Emily's Reviews > Double Identity

Double Identity by Margaret Peterson Haddix
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Mar 01, 12


Emily Grace
Miss Jackson
English III
Book Review
I enjoyed the characters in the book; Double Identity. The characters accurately portrayed real emotions throughout the story. They were challenged with a problem and in order to overcome it they had to pick up and use small clues that they found throughout the story. The main character Bethany was left with an aunt she has never met before. She is a teenager, already dealing with life issues and is now left with nothing. She had grown up with the perfect family and until recently when her mom became mentally unstable. She does not know what she did to deserve to be left at this unfamiliar house, but she refuses to give up. Bethany had to face a lot, and the author showed how she felt. It not only told the viewer how she mentally felt, but also how she felt physically. The author helped the reader put themselves right into situation and feel what Bethany felt. I remember when I read about how Bethany found out about her past and she wanted to be left alone. She needed time to think, and I can relate to that. When you’re faced with a lot in a little amount of time, you need time to think alone so you feel like you have control again.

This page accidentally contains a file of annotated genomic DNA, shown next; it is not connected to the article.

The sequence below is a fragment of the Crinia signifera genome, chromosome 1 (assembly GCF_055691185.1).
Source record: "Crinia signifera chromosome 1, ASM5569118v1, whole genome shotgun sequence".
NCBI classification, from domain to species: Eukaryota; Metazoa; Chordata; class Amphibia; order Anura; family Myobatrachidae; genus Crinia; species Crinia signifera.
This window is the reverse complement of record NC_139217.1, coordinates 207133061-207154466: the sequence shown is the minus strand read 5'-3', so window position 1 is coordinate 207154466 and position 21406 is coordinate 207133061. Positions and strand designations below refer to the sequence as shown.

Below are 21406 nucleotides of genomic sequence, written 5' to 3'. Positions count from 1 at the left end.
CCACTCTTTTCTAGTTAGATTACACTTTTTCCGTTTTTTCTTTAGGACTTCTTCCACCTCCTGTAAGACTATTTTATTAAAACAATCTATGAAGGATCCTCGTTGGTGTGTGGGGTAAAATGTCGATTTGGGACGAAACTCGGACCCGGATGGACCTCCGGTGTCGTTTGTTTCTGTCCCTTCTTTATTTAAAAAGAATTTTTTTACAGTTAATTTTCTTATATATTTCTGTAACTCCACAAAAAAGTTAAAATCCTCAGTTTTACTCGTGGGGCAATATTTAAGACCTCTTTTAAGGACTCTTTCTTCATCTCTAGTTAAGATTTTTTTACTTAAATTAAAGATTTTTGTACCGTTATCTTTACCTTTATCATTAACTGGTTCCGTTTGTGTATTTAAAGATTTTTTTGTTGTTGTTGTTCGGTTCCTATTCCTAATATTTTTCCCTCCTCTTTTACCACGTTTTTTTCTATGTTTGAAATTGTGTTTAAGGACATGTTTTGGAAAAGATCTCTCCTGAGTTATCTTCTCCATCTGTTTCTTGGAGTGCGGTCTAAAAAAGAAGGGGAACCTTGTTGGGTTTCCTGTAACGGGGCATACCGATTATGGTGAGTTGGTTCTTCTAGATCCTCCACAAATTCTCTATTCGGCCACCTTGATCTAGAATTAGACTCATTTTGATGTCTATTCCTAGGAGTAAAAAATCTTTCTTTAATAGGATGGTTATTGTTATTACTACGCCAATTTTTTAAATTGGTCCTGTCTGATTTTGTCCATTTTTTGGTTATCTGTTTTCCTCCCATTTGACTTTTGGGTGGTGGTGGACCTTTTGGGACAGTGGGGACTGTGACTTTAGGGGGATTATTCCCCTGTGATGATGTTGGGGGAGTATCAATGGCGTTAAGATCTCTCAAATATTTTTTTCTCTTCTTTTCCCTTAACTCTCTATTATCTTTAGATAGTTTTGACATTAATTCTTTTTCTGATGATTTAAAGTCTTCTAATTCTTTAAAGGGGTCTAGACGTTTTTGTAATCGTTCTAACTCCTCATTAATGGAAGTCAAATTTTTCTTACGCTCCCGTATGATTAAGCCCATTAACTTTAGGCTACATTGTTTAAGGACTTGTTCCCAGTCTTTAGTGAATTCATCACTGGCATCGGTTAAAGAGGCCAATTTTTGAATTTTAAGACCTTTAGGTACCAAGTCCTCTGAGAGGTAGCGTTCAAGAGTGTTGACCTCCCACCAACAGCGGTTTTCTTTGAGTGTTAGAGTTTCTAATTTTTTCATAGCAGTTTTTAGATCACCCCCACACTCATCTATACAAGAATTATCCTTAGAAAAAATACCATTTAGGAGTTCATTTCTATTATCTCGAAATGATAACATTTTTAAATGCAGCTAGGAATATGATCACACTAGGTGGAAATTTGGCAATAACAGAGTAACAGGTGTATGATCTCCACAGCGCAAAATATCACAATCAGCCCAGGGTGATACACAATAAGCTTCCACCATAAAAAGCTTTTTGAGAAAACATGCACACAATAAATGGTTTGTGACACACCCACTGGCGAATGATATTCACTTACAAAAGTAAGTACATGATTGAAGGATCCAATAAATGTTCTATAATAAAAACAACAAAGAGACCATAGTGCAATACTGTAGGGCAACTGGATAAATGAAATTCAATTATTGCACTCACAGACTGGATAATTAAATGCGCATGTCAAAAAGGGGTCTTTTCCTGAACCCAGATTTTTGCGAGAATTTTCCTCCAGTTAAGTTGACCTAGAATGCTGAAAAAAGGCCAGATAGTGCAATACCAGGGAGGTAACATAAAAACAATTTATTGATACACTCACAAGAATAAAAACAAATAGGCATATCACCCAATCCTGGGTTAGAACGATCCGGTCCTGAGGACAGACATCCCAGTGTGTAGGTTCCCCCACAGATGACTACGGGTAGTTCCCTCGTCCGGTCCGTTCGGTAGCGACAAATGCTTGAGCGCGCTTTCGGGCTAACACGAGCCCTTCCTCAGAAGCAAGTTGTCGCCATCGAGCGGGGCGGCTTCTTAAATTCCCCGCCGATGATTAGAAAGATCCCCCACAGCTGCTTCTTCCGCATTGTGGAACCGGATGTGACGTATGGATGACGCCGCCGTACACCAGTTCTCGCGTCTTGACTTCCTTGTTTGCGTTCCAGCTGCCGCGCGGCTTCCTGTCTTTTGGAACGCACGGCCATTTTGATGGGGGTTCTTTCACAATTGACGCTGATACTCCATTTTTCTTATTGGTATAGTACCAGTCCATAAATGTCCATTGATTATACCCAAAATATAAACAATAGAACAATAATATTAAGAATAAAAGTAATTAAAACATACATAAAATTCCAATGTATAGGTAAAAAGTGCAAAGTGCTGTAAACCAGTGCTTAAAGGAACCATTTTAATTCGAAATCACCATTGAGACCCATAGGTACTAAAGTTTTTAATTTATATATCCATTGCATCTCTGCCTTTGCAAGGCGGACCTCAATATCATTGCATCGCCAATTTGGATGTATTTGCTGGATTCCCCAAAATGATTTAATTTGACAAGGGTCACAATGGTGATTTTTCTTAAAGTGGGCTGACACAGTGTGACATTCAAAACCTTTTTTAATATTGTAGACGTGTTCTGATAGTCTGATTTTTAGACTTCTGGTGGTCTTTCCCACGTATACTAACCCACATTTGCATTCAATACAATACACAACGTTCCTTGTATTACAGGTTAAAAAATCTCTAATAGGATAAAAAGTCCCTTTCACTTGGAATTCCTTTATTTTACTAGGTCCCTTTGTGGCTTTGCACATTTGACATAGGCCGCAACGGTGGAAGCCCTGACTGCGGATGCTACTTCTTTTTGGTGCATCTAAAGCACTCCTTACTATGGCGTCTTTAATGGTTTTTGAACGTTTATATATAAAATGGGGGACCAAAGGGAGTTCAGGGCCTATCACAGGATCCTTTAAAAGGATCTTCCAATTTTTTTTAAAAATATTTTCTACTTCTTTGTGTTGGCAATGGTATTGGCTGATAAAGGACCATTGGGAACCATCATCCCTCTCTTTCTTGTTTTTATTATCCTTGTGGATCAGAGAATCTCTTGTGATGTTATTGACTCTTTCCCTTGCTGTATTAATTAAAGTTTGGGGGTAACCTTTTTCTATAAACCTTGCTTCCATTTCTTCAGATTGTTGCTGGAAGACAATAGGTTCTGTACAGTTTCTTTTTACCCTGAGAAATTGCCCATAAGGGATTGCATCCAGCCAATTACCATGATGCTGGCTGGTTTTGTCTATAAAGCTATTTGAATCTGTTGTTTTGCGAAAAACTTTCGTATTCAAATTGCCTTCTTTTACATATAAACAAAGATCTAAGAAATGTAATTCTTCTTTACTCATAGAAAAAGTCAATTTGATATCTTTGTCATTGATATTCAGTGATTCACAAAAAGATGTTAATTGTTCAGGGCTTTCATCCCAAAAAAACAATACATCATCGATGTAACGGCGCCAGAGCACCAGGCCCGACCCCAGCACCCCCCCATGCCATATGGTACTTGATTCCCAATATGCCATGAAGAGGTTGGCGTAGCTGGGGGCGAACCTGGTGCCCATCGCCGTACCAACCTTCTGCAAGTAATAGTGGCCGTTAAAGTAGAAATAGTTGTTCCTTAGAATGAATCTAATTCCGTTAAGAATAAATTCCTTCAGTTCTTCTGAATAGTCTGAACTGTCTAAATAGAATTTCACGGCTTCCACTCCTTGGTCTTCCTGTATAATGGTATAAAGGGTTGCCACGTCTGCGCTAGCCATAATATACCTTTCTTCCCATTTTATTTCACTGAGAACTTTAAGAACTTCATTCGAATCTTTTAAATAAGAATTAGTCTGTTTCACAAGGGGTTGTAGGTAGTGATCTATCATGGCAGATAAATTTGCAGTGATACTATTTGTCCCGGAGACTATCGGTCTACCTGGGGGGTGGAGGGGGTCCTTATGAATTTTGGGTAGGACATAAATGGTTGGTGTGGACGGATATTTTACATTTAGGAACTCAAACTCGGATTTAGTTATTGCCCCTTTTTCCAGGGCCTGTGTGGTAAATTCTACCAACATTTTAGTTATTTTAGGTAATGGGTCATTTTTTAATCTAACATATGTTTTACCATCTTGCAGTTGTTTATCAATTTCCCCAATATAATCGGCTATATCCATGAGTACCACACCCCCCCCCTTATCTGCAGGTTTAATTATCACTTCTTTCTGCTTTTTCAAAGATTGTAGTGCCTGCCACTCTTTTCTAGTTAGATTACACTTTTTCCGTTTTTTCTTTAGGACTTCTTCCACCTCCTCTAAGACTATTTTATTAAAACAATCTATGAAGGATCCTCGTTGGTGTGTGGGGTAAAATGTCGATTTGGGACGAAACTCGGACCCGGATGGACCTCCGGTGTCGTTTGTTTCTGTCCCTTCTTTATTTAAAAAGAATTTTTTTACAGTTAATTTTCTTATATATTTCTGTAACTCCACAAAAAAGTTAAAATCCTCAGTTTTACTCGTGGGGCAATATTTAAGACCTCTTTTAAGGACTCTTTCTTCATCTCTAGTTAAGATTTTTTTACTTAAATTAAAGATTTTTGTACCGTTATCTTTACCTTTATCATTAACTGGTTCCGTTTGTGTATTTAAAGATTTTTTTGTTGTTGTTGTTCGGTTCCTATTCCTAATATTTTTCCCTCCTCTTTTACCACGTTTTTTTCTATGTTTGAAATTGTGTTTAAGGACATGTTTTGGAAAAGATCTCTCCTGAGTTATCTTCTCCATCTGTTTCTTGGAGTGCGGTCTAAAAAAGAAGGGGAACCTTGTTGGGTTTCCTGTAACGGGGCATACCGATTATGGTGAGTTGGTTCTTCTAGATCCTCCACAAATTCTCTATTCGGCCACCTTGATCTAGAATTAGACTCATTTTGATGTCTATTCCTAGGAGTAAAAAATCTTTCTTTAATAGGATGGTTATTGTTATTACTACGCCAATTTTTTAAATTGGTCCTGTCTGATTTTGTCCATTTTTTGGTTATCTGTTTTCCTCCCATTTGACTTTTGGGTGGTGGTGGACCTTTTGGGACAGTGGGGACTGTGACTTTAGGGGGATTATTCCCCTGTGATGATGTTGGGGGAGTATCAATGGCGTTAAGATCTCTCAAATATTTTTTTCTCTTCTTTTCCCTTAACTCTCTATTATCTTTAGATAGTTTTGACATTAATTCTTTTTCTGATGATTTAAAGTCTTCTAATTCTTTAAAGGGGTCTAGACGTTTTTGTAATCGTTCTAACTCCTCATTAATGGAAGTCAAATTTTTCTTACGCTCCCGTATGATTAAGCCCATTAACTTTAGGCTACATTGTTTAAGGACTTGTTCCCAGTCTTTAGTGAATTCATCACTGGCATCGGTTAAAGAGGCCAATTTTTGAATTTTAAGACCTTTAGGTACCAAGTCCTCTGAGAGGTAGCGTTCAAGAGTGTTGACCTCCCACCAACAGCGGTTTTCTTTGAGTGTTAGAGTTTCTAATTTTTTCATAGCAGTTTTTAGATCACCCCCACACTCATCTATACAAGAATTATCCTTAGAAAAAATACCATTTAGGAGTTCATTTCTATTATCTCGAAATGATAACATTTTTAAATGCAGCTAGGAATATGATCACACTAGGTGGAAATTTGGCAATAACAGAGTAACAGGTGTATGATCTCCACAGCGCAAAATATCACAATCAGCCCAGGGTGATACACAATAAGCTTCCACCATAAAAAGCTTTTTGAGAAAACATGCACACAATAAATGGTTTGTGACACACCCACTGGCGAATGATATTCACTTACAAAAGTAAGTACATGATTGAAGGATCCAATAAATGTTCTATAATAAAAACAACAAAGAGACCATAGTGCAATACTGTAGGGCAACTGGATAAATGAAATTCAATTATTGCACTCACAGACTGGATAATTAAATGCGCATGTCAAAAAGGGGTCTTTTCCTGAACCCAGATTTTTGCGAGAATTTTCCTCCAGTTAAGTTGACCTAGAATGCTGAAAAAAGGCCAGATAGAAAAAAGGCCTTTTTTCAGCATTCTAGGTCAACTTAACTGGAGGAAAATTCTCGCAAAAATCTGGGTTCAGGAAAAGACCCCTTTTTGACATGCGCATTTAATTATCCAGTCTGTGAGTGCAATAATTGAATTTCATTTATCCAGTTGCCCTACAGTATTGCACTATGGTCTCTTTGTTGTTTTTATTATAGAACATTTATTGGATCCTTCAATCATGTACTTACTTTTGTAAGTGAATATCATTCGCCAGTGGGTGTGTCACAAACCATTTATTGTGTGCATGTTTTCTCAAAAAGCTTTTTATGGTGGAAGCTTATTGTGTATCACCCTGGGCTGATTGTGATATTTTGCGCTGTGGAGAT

The author generally used conversation to develop both the storyline and the characters. I believe that this was extremely successful. The use of conversation allowed the reader to connect more intimately with the characters. Conversation allows the reader to see inside the characters’ minds and to completely understand the inner workings of their thoughts. However, I found the book to be rather simple. The author did not use allegories, metaphors, or similes. Most language devices were not used. This created a text that was simple to read, but lacked to grab the reader’s attention.
I liked the book Double Identity but I wish I could have read more about how she dealt with her challenge; I like reading and learning about how people overcome struggles in their life. Bethany did a good job with how she dealt with all the change in her life, especially with little amount of support she was given. This book can teach the reader a lot about how to handle difficult situations. As Bethany’s dad said, “There’s a lot you don’t understand. A lot you can’t understand.” This holds true for most difficult situations, because in most cases no matter how hard one tries to understand, there is always something that can’t be understood.
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